Germany turns down Greece's request for 2.5 more years before they cut spending, there is a continual history of delays

Germany's patience is running thin on waiting for Greece to finally make their promised budget cuts. 
Germany’s economy minister has rejected calls for Greece to get more time to implement economic reforms, saying in an interview Sunday that Athens needs to respect the bailout deal reached with its international creditors. 
Philipp Roesler’s comments to ZDF public television come after a visit by Greece’s prime minister to Berlin on Friday, during which Antonis Samaras told German Chancellor Angela Merkel that his country needs ‘‘time to breathe’’ before it can make all the budget cuts and reforms demanded as part of its €240 billion ($300 billion) bailout packages.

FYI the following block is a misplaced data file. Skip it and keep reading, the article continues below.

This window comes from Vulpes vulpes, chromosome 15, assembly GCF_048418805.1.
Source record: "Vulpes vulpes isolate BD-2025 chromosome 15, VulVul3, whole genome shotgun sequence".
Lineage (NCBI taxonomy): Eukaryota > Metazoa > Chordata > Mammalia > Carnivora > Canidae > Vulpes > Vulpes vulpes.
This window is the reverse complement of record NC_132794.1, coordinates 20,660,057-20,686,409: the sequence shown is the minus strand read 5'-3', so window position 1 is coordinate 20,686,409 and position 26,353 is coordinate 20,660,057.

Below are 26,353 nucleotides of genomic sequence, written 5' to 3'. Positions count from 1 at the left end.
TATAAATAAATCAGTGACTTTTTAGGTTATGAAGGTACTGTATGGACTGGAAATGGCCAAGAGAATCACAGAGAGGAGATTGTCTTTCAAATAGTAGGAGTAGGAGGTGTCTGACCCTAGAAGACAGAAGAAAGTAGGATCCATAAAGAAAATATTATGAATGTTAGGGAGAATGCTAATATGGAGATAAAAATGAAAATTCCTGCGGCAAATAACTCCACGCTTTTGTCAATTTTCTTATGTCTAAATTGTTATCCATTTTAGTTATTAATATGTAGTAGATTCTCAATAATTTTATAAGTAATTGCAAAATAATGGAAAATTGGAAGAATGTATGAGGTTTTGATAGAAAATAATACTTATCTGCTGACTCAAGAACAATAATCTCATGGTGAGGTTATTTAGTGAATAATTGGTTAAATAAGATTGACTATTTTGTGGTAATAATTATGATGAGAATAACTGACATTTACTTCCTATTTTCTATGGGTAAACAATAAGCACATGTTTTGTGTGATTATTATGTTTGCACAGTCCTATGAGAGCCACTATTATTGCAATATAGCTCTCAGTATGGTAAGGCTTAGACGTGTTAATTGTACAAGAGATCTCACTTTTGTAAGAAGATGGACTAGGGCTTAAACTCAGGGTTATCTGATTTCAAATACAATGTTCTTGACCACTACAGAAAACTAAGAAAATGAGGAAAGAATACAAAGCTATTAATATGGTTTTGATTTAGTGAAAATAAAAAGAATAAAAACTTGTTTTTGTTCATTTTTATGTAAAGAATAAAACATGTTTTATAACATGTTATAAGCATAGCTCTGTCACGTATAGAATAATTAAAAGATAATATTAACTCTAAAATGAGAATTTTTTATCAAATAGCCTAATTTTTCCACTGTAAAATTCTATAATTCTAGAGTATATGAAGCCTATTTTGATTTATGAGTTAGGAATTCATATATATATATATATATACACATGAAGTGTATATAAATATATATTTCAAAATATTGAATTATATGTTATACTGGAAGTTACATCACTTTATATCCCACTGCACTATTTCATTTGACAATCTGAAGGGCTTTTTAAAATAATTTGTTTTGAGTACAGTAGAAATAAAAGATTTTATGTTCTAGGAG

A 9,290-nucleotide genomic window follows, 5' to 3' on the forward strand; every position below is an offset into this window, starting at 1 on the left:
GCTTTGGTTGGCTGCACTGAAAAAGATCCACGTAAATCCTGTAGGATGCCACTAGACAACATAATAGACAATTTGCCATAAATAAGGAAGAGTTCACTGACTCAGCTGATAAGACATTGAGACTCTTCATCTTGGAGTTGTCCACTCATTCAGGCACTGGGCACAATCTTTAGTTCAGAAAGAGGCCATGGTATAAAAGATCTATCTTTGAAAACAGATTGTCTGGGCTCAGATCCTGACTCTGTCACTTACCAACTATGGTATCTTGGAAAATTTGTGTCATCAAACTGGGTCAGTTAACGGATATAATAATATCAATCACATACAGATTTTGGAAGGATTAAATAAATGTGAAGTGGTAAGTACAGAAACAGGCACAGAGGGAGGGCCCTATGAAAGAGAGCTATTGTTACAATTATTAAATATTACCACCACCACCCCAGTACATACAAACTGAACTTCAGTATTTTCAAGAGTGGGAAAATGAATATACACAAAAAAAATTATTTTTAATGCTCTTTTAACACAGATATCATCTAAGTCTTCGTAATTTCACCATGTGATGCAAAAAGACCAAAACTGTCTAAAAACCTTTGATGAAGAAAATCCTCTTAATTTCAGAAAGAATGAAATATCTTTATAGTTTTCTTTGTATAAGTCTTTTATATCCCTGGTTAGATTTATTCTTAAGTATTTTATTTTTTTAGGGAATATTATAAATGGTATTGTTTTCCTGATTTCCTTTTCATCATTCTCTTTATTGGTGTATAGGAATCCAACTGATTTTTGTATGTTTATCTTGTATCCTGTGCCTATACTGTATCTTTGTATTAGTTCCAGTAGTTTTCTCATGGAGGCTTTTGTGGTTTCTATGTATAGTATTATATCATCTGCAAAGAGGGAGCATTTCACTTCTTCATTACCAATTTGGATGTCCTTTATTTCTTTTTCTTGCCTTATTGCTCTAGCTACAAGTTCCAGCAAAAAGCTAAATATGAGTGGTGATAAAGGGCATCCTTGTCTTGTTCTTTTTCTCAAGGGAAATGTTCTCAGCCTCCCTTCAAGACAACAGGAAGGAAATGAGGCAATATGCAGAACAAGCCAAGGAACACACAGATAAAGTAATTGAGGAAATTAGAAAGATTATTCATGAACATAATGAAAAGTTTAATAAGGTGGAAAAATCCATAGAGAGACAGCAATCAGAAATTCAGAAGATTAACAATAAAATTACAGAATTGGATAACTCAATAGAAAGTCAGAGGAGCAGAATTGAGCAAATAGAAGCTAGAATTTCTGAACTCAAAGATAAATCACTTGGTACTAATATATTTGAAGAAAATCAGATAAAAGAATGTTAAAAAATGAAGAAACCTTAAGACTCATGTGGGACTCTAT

‘‘What the Greeks have asked for, half a year or two years, that’s not doable,’’ said Roesler, who is also the vice chancellor in Angela Merkel’s coalition government. He added that ‘‘time is always money’’ and all parties had agreed that additional funds for Greece weren’t up for debate. . . .
Remember this from last October?
Greece will miss a deficit target set just months ago in a massive bailout package, according to government draft budget figures released on Sunday . . . . 
If you need a reminder about what happened after the 2010 bailout, you can read about it here
Despite Greece's promisesgovernment spending is up over last year's already bloated levels, the deficit is bigger than ever, and it has utterly failed to meet the promised sell-off of some government assets.Not a single public bureaucrat has been laid off so far. . . .
The very high interest rates on Greek bonds -- 17 percent -- imply that lenders are highly certain that Greece will default long before their 10 year bonds are paid off. . . .
Well, that was in June 2011.  Now the Greek 10 year bond interest rate is 24%.

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